This Review Article is featured in Advanced Science News.
The 5′ splice site mutation (IVS20+6T>C) of the inhibitor of κ light polypeptide gene enhancer in B cells, kinase complex-associated protein (IKBKAP) gene in familial dysautonomia (FD) is at the sixth intronic nucleotide of the 5′ splice site. It is known to weaken U1 snRNP recognition and result in an aberrantly spliced mRNA product in neuronal tissue, but normally spliced mRNA in other tissues. Aberrantly spliced IKBKAP mRNA abrogates IKK complex-associated protein (IKAP)/elongator protein 1 (ELP1) expression and results in a defect of neuronal cell development in FD. To elucidate the tissue-dependent regulatory mechanism, we screened an expression library of major RNA-binding proteins (RBPs) with our mammalian dual-color splicing reporter system and identified RBM24 as a regulator. RBM24 functioned as a cryptic intronic splicing enhancer binding to an element (IVS20+13–29) downstream from the intronic 5′ splice site mutation in the IKBKAP gene and promoted U1 snRNP recognition only to the mutated 5′ splice site (and not the wild-type 5′ splice site). Our results show that tissue-specific expression of RBM24 can explain the neuron-specific aberrant splicing of IKBKAP exon 20 in familial dysautonomia, and that ectopic expression of RBM24 in neuronal tissue could be a novel therapeutic target of the disease.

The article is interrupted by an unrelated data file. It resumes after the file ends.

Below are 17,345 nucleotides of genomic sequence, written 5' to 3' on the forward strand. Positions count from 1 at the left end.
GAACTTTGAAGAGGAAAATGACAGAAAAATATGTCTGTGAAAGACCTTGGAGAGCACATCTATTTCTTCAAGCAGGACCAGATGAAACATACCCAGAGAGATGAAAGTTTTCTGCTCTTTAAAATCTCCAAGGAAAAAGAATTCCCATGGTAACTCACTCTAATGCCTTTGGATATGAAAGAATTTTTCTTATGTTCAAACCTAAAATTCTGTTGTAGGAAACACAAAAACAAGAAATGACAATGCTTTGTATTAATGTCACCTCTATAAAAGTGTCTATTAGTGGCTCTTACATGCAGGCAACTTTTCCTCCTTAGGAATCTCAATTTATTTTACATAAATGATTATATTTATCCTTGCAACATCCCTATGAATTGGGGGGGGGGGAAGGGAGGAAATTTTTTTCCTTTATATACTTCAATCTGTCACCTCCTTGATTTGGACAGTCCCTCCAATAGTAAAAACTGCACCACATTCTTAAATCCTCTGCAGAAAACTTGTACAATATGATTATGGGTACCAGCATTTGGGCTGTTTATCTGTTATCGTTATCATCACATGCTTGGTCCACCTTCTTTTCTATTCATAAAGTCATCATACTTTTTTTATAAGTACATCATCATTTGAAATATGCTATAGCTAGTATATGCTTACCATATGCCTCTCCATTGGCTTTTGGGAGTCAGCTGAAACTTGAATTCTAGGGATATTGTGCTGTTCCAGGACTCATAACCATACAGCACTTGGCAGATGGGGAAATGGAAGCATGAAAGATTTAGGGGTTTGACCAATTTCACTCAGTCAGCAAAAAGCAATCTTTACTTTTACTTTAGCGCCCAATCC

Pre-mRNA splicing is an essential step for gene expression in higher eukaryotes. Alternative splicing contributes to diversity of the expressed proteins from the limited number of genes. Disruption of splicing regulation often results in hereditary and sporadic diseases called as ‘RNA diseases’. Modulation of splicing by small chemical compounds and nucleic acids has been tried to target aberrant splicing in those diseases. Several RNA diseases and splicing-target therapeutic approaches will be briefly introduced in this review. Accumulating knowledge about molecular mechanism of aberrant splicing and their correction by chemical compounds is important not only for RNA biologists, but also for clinicians who desire therapies for those diseases.